What was advertised in a colonial American newspaper 250 years ago this week?
“Circular Letters are sent to the Members.”
A notice in the March 4, 1773, edition of the Maryland Gazette called on “Members of the LUNATICK CLUB” to gather for a meeting “at the Coffee-House” in Annapolis on March 8. The club convened for dinner on the evening of the full moon. That lunar phenomenon gave members an excuse to engage in revelries together.
The organizers apparently did not rely on newspaper notices alone to alert members about the gathering. A nota benedeclared that “Circular Letters are sent to the Members,” but surmised that they may have been overlooked. What were circular letters? In this case, they would have been similar to printed invitations. Rather than write the same message by hand over and over, one of the organizers wrote it once, submitted it to the printing office, and ordered multiple copies. The letter may have included space at the top to write a salutation to the recipient and space at the bottom for the organizer to sign it. If the club used the same circular letter each month, it likely resembled a form with blanks to fill in the date (as well as the time and location if they changed from month to month). After writing anything that needed to be added to the printed letter, the organizer folded it, sealed it with wax, wrote the name and address of the recipient on the exterior, and arranged for delivery via the post or messenger. This certainly saved time compared to writing out the entire invitation each time, especially if the club had many members.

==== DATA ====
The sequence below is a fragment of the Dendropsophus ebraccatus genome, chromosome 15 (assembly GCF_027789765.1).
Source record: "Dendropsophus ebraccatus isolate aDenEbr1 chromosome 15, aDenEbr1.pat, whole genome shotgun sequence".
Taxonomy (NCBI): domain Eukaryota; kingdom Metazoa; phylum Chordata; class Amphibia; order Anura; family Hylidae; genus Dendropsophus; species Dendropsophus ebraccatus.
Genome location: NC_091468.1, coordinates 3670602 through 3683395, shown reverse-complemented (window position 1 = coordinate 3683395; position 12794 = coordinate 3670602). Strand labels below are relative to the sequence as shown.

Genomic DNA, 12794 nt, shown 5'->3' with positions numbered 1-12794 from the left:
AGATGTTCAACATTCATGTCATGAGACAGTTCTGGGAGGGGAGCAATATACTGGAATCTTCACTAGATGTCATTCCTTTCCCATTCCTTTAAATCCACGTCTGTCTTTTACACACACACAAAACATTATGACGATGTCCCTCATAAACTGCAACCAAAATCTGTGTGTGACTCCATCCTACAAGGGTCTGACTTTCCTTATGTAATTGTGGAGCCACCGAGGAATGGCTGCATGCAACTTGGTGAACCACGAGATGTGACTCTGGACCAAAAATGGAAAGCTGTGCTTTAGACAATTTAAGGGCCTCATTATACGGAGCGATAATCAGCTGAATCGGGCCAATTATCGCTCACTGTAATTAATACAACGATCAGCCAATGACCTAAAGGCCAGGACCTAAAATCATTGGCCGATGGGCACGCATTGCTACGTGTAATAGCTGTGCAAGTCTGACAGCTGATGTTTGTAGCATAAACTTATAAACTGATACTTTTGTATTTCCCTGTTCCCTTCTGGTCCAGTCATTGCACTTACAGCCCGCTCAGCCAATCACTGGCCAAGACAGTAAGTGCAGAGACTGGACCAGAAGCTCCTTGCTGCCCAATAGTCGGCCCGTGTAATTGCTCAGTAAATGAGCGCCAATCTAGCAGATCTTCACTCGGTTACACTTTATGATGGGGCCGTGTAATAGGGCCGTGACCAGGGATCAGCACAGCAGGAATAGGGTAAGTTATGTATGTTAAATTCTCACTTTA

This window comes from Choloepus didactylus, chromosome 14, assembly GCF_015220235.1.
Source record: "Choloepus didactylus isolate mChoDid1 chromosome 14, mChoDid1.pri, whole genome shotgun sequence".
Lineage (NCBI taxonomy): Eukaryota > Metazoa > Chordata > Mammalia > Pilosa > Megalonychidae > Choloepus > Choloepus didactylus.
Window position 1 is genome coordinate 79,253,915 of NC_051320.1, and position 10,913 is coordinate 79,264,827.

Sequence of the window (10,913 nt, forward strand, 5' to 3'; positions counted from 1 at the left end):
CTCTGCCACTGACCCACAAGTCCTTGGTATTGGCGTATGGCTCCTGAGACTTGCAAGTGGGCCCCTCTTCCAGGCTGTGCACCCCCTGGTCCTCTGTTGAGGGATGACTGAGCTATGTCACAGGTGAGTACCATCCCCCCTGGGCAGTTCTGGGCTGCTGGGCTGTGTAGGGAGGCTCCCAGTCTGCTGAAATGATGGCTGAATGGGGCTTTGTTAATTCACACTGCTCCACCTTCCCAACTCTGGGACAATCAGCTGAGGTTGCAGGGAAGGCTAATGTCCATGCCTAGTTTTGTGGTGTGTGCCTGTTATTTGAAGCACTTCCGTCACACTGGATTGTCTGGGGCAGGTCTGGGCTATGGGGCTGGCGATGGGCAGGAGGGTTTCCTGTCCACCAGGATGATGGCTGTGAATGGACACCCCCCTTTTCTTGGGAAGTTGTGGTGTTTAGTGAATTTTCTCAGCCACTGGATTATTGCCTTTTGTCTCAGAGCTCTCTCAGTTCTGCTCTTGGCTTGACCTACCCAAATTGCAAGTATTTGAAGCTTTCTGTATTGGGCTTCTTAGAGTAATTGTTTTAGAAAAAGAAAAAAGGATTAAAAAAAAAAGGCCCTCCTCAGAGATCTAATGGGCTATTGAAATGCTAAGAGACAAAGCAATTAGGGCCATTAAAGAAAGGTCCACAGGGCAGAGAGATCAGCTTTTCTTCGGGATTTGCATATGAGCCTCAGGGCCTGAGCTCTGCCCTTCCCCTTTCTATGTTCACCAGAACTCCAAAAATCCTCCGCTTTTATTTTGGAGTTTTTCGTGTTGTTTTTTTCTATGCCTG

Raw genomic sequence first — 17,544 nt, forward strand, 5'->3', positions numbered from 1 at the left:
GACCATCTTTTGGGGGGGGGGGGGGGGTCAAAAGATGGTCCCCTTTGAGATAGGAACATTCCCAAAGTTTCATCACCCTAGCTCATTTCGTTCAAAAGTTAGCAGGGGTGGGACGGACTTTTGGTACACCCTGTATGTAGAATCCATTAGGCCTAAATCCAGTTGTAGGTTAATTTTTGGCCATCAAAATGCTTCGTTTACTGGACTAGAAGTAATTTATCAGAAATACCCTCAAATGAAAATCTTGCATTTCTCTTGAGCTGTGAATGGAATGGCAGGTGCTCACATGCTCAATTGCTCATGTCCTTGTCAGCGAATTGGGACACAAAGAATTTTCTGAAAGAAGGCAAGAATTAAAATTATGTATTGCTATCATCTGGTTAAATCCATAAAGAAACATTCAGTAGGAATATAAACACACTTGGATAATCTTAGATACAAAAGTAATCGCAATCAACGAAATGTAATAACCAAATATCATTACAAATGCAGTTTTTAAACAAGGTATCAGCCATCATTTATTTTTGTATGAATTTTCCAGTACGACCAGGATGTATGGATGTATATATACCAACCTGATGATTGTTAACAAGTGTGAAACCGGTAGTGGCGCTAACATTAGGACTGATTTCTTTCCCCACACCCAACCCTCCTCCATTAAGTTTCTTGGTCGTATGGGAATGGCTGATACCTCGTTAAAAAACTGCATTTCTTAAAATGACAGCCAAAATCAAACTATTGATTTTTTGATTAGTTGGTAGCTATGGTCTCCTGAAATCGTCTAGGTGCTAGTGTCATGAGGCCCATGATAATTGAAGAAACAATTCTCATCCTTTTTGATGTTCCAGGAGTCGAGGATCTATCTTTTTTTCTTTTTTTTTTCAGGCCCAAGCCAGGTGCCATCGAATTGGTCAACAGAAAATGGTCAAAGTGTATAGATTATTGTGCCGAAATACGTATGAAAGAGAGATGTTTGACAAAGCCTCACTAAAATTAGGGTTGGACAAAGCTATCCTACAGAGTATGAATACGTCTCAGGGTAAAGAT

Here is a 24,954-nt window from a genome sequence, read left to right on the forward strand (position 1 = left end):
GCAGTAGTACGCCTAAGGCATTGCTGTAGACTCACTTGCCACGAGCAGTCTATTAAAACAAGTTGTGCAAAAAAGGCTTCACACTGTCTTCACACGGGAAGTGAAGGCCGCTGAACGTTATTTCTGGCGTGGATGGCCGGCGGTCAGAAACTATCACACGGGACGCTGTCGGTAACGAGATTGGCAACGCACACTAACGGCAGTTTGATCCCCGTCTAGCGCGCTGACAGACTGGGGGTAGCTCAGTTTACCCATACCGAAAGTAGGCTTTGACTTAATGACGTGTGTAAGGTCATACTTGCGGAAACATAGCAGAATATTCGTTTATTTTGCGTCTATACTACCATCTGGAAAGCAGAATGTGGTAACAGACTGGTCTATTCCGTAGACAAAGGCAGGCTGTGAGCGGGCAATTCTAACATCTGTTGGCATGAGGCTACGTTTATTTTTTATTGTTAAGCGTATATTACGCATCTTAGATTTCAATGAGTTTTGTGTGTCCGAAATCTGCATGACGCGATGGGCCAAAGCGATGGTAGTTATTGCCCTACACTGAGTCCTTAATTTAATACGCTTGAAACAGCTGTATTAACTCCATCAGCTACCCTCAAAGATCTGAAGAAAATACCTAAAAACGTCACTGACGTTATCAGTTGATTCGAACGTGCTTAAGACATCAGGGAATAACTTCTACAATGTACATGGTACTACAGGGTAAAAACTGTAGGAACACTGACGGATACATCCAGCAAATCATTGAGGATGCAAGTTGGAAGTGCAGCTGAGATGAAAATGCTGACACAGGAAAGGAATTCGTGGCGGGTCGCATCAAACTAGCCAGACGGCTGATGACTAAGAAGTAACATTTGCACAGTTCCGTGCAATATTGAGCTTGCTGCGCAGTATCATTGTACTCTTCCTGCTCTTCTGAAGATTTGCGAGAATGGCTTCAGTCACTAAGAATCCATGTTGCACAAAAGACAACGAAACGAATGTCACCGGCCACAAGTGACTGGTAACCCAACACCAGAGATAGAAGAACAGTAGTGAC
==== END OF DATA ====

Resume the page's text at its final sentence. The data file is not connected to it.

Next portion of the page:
Merchants, shopkeepers, and other entrepreneurs also distributed circular letters when they wished to contact associates or prospective customers. Again, rather than invest the time in writing the same letter multiple times, they instead had copies printed, personalized each copy for the intended recipient, and sent them through the post. When they did so, they relied on an eighteenth-century version of junk mail. Relatively few printed circular letters survive compared to other forms of early American advertising, but notices like the one the Lunatick Club placed in the Maryland Gazette imply that circular letters were more common than the examples in research libraries and historical societies suggest.